This interview was originally published in issue #14 of Happily Hooked digital magazine. Every month I share a new interview there in my “crochet heals” column … be sure to check it out if you enjoy learning about how crochet is helping people.
Sheila Zachariae became a widow before the age of 30, losing her young husband to a two-year battle with cancer. The fight was long and hard and she crafted her way through it, stitching a new life together as the old one fell apart around her. Here is Sheila’s story in her own words, followed by an interview about her crafty life.
In her own words …
“When I was a young woman in my mid 20’s, I married a wonderful man named Cory. He was a big, handsome, strapping guy – 6’ 3” and 205 pounds, blonde (almost white) hair and a reddish beard. We had a Big Fat Greek/ Scottish wedding complete with bagpipes, Greek dancing, ouzo and 500 guests. It was a lovely day. He made me feel safe and loved. We had a house, great friends, good jobs and dreams of children and a life together. We were very happy. Sadly, it was short lived.
Nine months after we were married, on Thanksgiving, Cory was diagnosed with Leukemia. Our happy world came to a crashing halt. We headed right in to a hospital the very next day to start treatment. We were very optimistic, although it was a difficult time. Months of chemo, radiation and two bone marrow transplants means more days in a hospital than out.
The loss of his job meant that I was suddenly the sole breadwinner. Every day, I would get up, go to work, go home, change my clothes, go to the hospital until 10 or 11 at night, go back home … wake up the next day and start it all again.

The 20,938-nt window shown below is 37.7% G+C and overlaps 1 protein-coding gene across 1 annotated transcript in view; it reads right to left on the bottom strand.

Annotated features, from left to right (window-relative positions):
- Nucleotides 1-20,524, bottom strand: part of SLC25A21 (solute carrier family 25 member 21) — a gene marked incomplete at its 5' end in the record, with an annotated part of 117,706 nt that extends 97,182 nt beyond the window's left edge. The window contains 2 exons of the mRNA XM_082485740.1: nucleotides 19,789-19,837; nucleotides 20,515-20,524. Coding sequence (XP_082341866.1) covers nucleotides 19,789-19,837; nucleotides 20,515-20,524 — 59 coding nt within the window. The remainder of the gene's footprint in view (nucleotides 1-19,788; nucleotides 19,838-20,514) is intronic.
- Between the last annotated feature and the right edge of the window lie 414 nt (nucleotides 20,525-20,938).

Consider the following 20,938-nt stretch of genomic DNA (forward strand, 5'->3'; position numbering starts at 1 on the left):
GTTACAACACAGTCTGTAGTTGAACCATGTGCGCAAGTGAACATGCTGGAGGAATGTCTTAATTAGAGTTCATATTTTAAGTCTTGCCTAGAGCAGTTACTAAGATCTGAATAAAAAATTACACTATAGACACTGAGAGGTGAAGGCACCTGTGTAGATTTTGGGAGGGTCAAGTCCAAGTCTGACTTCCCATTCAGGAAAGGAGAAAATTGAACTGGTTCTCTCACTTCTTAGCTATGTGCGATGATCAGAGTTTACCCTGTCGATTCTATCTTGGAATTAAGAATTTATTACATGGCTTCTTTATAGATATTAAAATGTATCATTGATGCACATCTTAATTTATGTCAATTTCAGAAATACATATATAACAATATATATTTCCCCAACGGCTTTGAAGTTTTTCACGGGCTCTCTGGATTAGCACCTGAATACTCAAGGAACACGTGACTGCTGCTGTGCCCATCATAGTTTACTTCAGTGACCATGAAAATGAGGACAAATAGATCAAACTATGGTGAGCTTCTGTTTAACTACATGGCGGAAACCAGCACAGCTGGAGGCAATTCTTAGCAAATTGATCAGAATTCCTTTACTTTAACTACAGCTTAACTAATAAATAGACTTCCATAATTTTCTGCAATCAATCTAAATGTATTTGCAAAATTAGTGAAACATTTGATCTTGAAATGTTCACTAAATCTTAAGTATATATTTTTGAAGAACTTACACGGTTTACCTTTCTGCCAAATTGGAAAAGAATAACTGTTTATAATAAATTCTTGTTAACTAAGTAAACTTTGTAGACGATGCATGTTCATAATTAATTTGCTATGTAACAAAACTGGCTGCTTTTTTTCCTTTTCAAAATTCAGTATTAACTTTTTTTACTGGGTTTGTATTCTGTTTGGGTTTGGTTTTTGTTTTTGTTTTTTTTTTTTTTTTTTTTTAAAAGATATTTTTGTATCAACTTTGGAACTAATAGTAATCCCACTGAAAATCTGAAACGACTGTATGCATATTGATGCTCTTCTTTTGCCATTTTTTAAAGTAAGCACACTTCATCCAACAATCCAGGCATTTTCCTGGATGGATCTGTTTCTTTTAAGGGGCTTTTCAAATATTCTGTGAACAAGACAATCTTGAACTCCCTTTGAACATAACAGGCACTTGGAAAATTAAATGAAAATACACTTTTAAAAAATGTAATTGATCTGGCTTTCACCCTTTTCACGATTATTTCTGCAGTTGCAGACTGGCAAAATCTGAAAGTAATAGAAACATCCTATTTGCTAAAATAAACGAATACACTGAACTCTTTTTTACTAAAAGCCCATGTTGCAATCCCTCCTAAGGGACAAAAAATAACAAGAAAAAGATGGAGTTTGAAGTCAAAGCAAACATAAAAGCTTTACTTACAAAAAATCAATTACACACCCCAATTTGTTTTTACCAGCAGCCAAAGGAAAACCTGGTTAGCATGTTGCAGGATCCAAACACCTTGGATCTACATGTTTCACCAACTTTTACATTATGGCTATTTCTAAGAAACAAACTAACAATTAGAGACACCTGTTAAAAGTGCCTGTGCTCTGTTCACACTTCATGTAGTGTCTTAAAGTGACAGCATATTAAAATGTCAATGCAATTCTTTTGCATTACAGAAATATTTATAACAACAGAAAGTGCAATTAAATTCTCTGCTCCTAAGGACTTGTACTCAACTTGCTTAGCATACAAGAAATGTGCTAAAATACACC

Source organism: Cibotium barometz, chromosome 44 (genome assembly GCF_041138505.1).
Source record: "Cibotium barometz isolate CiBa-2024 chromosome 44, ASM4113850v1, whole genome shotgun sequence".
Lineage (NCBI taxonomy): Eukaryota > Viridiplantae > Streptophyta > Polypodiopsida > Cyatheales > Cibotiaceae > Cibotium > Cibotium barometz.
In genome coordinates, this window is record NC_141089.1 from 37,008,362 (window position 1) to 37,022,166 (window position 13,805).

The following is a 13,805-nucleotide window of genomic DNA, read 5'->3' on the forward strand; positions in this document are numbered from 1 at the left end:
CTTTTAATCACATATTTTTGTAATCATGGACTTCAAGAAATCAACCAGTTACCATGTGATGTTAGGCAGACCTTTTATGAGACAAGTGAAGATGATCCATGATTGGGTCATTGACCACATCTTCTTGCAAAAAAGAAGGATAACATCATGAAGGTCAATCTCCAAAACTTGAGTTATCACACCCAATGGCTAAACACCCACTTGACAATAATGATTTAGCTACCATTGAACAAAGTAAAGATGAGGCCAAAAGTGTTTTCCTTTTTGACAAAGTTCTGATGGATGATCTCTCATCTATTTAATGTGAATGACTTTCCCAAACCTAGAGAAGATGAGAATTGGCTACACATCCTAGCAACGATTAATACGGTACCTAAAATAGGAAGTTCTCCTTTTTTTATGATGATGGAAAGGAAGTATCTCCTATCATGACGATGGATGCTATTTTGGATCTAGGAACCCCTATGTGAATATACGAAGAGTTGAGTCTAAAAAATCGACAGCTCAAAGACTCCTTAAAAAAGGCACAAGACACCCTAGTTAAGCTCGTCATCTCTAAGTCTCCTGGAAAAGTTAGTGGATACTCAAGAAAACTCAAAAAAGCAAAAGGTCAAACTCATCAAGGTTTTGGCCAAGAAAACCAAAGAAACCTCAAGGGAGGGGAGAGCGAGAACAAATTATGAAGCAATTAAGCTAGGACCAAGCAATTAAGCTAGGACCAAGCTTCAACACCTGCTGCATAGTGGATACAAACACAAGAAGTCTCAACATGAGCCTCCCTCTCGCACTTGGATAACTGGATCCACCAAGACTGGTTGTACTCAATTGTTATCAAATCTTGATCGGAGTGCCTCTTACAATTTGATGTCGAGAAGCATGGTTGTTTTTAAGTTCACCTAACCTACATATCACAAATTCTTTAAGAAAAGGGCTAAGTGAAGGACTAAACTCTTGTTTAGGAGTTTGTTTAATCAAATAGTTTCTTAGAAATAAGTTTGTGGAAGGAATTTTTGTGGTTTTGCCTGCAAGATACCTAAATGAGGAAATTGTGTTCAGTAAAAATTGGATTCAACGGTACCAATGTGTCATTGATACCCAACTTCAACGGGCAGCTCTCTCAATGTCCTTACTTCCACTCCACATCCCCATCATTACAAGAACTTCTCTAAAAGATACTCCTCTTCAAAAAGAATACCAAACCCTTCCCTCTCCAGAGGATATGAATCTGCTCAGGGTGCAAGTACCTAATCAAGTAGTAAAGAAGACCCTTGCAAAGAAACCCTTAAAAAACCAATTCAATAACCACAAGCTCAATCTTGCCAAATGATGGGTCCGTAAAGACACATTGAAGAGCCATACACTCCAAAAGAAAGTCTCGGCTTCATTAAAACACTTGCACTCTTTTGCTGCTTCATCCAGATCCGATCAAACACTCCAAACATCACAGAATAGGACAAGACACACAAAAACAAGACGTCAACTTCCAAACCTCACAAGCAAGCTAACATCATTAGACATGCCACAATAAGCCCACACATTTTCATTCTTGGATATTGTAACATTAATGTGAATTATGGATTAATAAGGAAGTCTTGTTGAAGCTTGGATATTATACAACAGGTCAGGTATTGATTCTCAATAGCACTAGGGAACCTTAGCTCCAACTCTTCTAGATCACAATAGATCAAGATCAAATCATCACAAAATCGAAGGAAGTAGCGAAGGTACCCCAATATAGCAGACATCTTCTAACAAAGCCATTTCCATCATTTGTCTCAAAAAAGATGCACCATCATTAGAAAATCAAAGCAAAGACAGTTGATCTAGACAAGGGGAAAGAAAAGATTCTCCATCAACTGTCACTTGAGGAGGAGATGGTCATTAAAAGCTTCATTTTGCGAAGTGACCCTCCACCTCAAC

Back in those days, you filled out your own insurance claim forms for the hospital and doctors, which was very time-consuming and frustrating. When the insurance money arrived, you paid the bills. I was exhausted, scared and heartbroken. When Cory was at home, he was, depressed, nauseous, bored, angry, lonely and scared. He also was hooked up to an IV at home and it was my job to administer medication and fluids. What on earth was I going to do to keep my sanity? How was I going to help him?
I have been a crafter all my life, so I knew that was the answer. I would crochet during the hours at the hospital. I hooked away at baby blankets for friends’ babies. I crocheted hand towels for all seasons. I made scarves for the cold days in Nebraska. Reading a pattern kept my mind diverted, for a time, focused on something else besides the sickness and fear. Mindless, rhythmic, easy stitches helped during the long hours at the hospital. The yarn running through my fingers, the colors, all coming together in fabric … It all relieved some of the horror, some of the tension, some of the anxiety, for awhile at least.
As I hooked away at blanket, I’d think sometimes of a new life coming into the world, a world that would be forever changed since it was increasingly very likely I would be losing the love of my life. I did love him, two years later, almost to the day. We were 29 years old.